In elections, victory is usually well-defined. You got the most votes. Period.
So it was a bit odd Thursday to get a post-election email from initiative guru Tim Eyman describing the results of the election as “7 measures, 7 votes, 7 victories”. . .
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I-517, the initiative on the initiative process which Eyman had helped shepherd to the ballot, failed by a big margin. So had the GMO labeling initiative, I-522. The five tax advisory measures, which were a result of a previous Eyman initiative, were split at two for repeal, two for maintain and one too close to call.
Eyman claimed victory because people got a chance to vote on these concepts, which is a metric that suggests every initiative, referendum, bond issue or tax package is a victory. “Letting the voters decide a few issues each year is a healthy, positive aspect of our state’s governmental system,” he wrote.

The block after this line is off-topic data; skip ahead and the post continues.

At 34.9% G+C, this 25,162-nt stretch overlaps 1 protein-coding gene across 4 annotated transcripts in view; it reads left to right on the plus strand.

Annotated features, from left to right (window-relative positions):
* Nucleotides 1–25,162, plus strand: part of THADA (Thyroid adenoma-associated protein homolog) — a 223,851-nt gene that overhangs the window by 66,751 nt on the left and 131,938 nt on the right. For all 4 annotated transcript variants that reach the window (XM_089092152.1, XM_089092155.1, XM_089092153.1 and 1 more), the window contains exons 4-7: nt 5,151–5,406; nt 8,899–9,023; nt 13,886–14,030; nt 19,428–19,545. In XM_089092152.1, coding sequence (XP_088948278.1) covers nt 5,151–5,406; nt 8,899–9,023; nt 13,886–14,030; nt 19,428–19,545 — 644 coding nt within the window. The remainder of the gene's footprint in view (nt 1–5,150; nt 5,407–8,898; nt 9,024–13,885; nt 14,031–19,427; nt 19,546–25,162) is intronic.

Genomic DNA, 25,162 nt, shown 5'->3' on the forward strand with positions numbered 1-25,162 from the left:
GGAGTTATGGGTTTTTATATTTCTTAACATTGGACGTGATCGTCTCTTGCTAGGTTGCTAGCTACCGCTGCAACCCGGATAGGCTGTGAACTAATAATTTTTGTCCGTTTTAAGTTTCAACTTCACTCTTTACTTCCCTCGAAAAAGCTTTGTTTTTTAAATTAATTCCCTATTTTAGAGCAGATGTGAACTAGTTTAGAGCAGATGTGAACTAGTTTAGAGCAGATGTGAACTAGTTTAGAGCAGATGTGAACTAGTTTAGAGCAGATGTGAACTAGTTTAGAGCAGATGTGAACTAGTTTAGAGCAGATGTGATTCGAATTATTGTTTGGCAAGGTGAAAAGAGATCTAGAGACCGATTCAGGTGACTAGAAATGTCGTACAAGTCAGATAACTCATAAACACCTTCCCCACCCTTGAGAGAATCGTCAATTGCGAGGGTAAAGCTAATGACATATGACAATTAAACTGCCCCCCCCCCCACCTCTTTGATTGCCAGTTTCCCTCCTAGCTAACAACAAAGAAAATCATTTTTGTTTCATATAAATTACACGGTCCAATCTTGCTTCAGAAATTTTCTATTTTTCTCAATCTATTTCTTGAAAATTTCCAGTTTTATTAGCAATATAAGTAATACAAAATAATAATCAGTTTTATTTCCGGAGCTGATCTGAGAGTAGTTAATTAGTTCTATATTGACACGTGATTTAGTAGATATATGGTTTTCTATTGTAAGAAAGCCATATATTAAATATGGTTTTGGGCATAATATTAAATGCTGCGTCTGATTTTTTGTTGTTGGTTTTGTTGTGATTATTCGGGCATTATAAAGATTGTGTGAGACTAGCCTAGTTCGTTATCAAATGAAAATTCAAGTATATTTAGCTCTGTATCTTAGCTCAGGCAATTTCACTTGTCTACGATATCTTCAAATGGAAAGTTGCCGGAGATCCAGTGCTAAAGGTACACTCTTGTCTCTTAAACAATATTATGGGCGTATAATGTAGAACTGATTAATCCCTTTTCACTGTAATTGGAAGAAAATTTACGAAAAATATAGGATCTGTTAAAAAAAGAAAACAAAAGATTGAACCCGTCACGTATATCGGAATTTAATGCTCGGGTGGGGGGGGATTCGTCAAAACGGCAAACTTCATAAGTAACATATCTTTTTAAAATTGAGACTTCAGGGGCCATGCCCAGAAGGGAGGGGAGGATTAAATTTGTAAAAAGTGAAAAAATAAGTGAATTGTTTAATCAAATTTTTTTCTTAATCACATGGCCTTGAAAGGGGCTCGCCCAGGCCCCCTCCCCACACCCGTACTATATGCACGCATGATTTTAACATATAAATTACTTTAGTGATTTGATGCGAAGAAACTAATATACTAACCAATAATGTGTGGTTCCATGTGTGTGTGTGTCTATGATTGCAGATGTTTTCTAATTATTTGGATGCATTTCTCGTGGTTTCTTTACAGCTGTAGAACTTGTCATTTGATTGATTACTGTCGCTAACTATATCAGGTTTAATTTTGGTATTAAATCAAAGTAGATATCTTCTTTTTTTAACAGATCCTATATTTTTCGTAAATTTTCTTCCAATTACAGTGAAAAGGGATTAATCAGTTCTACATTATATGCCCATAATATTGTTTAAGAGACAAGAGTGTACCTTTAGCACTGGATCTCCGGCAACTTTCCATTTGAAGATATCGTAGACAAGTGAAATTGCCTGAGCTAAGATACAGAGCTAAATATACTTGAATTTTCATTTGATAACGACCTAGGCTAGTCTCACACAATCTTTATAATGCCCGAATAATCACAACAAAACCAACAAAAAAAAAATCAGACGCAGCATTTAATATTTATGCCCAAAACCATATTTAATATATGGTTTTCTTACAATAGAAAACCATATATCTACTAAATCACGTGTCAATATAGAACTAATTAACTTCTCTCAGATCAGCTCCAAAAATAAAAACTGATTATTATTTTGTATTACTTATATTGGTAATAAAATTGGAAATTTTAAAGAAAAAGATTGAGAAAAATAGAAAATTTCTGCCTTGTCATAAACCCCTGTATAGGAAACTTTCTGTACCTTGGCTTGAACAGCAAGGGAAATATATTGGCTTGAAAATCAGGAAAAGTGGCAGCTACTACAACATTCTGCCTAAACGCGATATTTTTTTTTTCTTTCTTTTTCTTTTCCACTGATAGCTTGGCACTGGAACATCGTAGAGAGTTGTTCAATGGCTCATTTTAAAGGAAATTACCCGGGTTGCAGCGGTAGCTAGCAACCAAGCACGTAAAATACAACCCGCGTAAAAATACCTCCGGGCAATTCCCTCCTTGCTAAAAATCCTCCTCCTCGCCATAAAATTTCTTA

That may sound strange until one realizes Eyman makes his living by getting things on the ballot, so this is definitely his definition of victory. A reminder of that was near the bottom of the email, which contained what most of his emails do: a plea for money for him to continue his work.